This is an article from the Bristol Evening Post,
downloaded from their web site:
My close friend Jane was made redundant. She lives on her own, and with no guarantee when she'll find another job in this recession-hit job market, she rang the Job Centre to see if she was entitled to any benefits, having never claimed before.
Unlike most of our friends who have racked up huge credit card debts with exotic holidays and expensive luxuries, Jane has no debts as she's always lived within her means, even though she didn't earn very much. So any benefits she was entitled to wouldn't be wasted on debt repayments, they'd help with her rent, council tax and food bills.
The Job Centre lady told Jane she was entitled to Job Seeker's Allowance.
Now, Jane had been offered some part-time work, and - to the horror of some of her friends - it didn't occur to her not to mention this when talking to the Job Centre. She's a trustworthy, truthful person - lying wasn't an option.
The Job Centre lady said you can work part-time for up to 16 hours "without it affecting your benefit". Great, thought Jane.
She was summoned to the Job Centre where she had to fill in enough forms to paper a room. She mentioned her part-time work - again, just telling the truth, she had nothing to hide - and she was informed that you can work part-time for up to 16 hours a week without your benefit being withdrawn, not - as the Job Centre hotline lady had stated - without it affecting your benefit. Her benefit would be reduced by the sum she earned part-time.
Jane realised that this would greatly decrease the amount of benefit she'd receive. Still, every little helps, she thought. She signed all the paperwork and was given an appointment to sign on every fortnight at the Job Centre.
Jane knew she wouldn't receive any payment for her part-time work for the first seven weeks after she'd been made redundant, and she told the Job Centre that from the start. But 10 weeks on, she still hasn't received a single penny in benefits.
She was sent a letter querying her claim, and when she rang trying to answer their question, they said she had to put it all down in writing again and send them a letter, which she did.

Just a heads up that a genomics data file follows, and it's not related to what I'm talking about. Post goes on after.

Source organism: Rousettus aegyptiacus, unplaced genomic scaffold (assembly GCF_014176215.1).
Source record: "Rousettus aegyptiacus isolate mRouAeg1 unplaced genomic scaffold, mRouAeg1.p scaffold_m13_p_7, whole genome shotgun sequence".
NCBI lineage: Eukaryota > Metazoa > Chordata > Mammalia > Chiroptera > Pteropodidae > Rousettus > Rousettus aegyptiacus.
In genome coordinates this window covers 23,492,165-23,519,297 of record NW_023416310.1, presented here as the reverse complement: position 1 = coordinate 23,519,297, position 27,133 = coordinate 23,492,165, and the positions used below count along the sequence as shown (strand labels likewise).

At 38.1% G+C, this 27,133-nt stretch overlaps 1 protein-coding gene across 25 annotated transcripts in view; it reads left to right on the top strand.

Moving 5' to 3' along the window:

When she told the Job Centre she hadn't been paid any benefit a few weeks ago, she was told that the Benefit Delivery Centre was investigating her claim.
"Why?" she asked.
"Dunno," said the robotic, stony-faced Job Centre employee. "You'll have to ask them. It's nothing to do with us."
After ringing them and being kept on hold for half an hour, she got through and told the tale. The man on the other end of the phone confirmed they were investigating her claim over a query about her part-time work.
He said he sympathised but it was out of his hands. He had no idea when the investigation would be over or when she'd be paid.
Two weeks later, having still received no benefit and with the "investigation" still going on, she rang the Benefit Delivery Centre again. Same story - "nothing I can do, it's out of my hands".
The man on the phone asked her to put everything down on paper - again - and post it to them. Jane lamented to him the fact that if she'd kept quiet about her part-time work she'd have received nearly £700 in Job Seeker's Allowance by now, plus her earnings from her part-time work, which she'd finally been paid. But because she'd told the truth, she hadn't received a penny of the benefit she was owed.
"You've been too truthful, my love," he said.
And there you have it. Where's the incentive to play by the rules?
I hear stories like this - not quite on a daily basis, but regularly enough for it to be painfully familiar.
When I share these stories with officials, the response is always about the details: this person did not follow the rules, or that procedure is being reviewed.
And that is a fair response, as far as it goes. Part of the moral of these stories is that the system does not work. It does not work partly because the system itself is wrong, and partly because it is being implemented by fallible humans, who sometimes make mistakes and run out of patience.
But the main point of these stories is that they are stories about real people. They tell you how real people feel after trying to make the system work for them. They help you understand why so many people feel that there is no point in trying to be honest. If the system cheats you, then cheating is simply part of the system.
There are solutions to (or, at least, there are things we can do to significantly improve) all these problems. But they require major and long-term policy changes, which will have a significant political cost even if they result in long term financial savings. The real question is whether we are willing to pay the short-term price.